Amy Dietz advises World Campus students in the Human Resources and Employment Relations Master of Professional Studies program. Having earned several Penn State degrees while working a full-time job at Penn State, Amy can identify with students’ challenges. We asked her to share some of her experiences and advice for students.
You have a long history with Penn State, both as an employee and student. Can you tell us how it started, and how you got to where you are now?
I started at Penn State in 1996 as a part-time staff assistant in the College of the Liberal Arts. In 1997, I was hired as a staff assistant full-time in the Department of Labor Studies and Employment Relations. While I worked there I completed my associates degree in Letters, Arts, and Sciences, my B.S. in Labor Studies and Employment Relations and my M.S. in Industrial Relations and Human Resources. I was also a graduate of the Schreyer Honors College. I was promoted to a senior administrative assistant in 2002. After completing my masters, I was offered a faculty position in the Department of Labor Studies & Employment Relations. I teach online, am the advisor for the HRER graduate program, the on-line program administrator for LER, OLEAD and HRER, and am the internship coordinator. I am also the faculty advisor for the student organization, Society of Labor & Employment Relations (SLER).
You finished your degrees while working. Does this help you understand the challenges that many students (especially adult students) face when juggling work, school and family responsibilities?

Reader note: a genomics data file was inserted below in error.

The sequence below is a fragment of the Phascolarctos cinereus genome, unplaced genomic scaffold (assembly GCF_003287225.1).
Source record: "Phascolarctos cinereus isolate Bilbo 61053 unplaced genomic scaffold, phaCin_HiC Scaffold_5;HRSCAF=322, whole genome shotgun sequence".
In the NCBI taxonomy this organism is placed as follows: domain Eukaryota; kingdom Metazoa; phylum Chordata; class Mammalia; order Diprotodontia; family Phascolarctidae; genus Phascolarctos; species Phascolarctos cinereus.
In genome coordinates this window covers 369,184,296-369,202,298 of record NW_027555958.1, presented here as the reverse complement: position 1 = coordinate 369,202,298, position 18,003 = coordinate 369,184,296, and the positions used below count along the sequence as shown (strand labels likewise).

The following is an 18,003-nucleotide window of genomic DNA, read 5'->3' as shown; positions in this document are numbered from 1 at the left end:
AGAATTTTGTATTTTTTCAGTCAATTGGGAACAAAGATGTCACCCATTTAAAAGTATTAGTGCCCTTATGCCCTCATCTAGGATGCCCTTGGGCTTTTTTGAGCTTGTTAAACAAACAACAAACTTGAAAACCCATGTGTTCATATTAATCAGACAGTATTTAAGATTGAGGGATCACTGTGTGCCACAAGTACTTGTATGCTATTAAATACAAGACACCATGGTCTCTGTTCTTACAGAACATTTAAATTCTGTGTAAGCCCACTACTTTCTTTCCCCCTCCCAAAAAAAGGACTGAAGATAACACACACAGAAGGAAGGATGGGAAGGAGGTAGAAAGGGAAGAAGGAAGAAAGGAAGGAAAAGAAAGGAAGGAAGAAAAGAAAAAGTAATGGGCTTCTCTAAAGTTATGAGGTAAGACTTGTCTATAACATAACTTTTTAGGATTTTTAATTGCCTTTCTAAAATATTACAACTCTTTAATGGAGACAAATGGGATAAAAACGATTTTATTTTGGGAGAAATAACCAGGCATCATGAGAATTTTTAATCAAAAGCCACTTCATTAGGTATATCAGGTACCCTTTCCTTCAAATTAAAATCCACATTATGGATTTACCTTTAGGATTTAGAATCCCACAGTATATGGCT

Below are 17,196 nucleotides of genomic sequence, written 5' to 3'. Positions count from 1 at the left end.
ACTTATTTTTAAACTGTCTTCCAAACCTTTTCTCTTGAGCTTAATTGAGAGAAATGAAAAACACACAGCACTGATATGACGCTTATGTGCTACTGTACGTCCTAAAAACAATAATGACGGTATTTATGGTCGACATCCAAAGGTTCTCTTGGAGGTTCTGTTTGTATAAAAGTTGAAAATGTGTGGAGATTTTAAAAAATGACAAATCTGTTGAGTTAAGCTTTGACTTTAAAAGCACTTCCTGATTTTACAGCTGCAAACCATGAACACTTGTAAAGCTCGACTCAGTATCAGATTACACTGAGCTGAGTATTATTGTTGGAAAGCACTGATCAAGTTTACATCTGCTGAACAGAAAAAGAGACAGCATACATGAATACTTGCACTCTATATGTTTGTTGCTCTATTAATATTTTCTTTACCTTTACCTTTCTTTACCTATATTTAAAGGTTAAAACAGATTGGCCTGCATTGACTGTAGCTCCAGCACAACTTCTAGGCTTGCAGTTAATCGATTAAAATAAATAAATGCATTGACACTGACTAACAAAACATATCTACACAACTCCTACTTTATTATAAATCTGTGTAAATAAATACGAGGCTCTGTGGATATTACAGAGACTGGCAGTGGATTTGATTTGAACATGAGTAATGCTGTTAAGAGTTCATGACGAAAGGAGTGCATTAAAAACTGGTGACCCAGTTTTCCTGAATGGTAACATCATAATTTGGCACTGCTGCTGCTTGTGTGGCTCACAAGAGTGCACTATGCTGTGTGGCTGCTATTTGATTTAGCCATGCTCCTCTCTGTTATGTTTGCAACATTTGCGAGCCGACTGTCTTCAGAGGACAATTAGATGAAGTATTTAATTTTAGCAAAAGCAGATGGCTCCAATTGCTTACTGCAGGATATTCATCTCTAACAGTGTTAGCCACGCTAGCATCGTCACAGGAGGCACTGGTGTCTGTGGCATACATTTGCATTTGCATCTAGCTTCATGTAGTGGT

Absolutely. I started college in 1996 and did not finish until 2006, taking a class every semester while raising two children. I worked full-time and was a Girl Scout leader. I was very involved in my children’s activities. But I did not have a social life nor did I watch very much TV. I was focused on work, school and family. I remember writing late into the night or getting up very early to study. I would visualize walking across the stage at graduation when I felt I just had no more energy to keep going. I also focused on the class I was in rather than allow myself to get overwhelmed by how many more credits I had to complete. That helped a lot. I understand the juggling of multiple priorities and how curve balls happen out of our control. Children get sick, emergencies occur, one can prepare the best they can by working ahead of due dates, but still life happens that can throw everything off. Once I had an emergency appendectomy and grabbed my school text books on the way to the hospital. My instructor changed my group presentation to the last spot so I had a chance to recover and prepare. I really appreciated that.
What were the biggest challenges you faced as a working student?